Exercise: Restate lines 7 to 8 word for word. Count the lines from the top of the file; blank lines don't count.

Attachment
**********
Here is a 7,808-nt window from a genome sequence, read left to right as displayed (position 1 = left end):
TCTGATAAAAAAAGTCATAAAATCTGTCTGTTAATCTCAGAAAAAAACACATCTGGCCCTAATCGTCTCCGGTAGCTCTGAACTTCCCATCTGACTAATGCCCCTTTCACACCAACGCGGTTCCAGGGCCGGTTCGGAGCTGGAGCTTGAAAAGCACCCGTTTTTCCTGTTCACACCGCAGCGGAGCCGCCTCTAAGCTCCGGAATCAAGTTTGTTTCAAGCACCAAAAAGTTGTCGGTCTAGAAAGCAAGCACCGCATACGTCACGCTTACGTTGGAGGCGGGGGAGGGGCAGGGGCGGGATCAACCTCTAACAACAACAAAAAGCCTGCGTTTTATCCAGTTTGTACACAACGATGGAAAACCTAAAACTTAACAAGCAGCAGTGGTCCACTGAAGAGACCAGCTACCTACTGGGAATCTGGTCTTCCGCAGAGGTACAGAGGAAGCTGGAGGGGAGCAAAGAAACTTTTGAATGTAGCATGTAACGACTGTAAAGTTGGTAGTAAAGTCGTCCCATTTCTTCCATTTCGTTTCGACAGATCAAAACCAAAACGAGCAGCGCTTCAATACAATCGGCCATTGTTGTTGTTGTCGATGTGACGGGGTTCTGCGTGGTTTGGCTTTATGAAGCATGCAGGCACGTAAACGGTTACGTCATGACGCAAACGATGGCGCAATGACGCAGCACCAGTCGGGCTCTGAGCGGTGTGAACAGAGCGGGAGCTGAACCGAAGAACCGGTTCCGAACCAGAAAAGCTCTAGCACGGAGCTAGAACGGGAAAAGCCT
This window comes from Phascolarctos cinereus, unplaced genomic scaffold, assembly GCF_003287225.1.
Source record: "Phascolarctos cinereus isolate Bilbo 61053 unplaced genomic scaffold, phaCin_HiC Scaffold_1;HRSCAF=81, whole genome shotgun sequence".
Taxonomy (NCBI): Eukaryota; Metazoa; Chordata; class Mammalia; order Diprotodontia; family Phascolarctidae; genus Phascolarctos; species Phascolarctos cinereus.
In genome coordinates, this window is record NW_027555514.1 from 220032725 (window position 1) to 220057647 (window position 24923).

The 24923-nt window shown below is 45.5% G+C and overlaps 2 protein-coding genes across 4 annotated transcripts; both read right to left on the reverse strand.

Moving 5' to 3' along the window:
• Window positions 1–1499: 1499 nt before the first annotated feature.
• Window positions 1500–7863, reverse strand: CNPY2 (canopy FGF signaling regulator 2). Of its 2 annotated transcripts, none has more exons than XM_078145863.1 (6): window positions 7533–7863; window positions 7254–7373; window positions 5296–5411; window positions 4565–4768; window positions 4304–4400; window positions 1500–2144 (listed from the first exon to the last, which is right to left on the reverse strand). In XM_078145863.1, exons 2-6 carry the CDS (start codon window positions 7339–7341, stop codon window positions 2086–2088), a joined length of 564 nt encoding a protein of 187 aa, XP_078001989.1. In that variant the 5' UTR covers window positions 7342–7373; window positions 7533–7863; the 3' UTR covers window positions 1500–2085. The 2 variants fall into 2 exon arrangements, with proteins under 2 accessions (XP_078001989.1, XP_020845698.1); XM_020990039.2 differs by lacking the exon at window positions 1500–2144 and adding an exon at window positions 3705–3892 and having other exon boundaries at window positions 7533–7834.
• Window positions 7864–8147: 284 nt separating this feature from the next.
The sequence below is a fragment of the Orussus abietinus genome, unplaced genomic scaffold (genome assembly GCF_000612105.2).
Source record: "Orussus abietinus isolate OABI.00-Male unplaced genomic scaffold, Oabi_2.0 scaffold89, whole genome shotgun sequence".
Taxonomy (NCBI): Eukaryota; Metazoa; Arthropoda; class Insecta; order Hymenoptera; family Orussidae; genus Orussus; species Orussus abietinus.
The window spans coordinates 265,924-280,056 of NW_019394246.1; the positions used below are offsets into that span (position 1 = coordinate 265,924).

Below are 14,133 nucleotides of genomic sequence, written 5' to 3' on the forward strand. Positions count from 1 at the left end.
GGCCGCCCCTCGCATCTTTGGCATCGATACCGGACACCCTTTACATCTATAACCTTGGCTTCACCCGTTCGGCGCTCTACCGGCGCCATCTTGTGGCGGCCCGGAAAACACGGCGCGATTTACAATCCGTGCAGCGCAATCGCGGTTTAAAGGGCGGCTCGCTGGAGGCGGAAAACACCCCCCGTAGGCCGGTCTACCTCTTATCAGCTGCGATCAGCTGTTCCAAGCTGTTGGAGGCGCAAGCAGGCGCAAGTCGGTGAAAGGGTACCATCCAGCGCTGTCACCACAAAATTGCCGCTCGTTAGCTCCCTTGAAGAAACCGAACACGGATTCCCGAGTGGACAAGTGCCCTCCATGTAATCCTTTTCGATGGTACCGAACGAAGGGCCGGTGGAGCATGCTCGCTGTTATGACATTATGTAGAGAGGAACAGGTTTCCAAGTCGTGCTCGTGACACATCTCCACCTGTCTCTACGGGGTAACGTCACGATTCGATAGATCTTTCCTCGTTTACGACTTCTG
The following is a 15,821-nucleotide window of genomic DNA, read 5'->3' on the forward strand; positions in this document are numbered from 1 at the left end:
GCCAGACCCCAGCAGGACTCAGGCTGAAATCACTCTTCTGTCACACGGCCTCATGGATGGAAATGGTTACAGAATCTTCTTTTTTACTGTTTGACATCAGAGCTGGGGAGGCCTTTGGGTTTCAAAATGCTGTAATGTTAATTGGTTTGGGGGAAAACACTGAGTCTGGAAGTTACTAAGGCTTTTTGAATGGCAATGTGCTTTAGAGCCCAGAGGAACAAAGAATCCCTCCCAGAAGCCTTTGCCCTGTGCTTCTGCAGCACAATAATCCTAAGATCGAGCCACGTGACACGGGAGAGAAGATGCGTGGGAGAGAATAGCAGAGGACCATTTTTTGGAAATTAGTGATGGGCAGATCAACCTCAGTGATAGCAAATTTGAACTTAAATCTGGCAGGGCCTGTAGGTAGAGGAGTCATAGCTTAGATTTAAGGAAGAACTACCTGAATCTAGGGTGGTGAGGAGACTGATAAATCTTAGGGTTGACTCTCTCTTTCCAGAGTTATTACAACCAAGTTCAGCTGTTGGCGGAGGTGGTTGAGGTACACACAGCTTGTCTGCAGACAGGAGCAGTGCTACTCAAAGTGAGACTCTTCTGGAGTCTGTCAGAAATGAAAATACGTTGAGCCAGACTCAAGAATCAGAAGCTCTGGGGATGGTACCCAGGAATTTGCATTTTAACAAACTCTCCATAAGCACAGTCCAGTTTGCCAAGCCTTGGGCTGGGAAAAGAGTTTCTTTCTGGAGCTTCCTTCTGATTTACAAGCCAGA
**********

The 24923-nt window shown below is 45.5% G+C and overlaps 2 protein-coding genes across 4 annotated transcripts; both read right to left on the reverse strand.

Moving 5' to 3' along the window: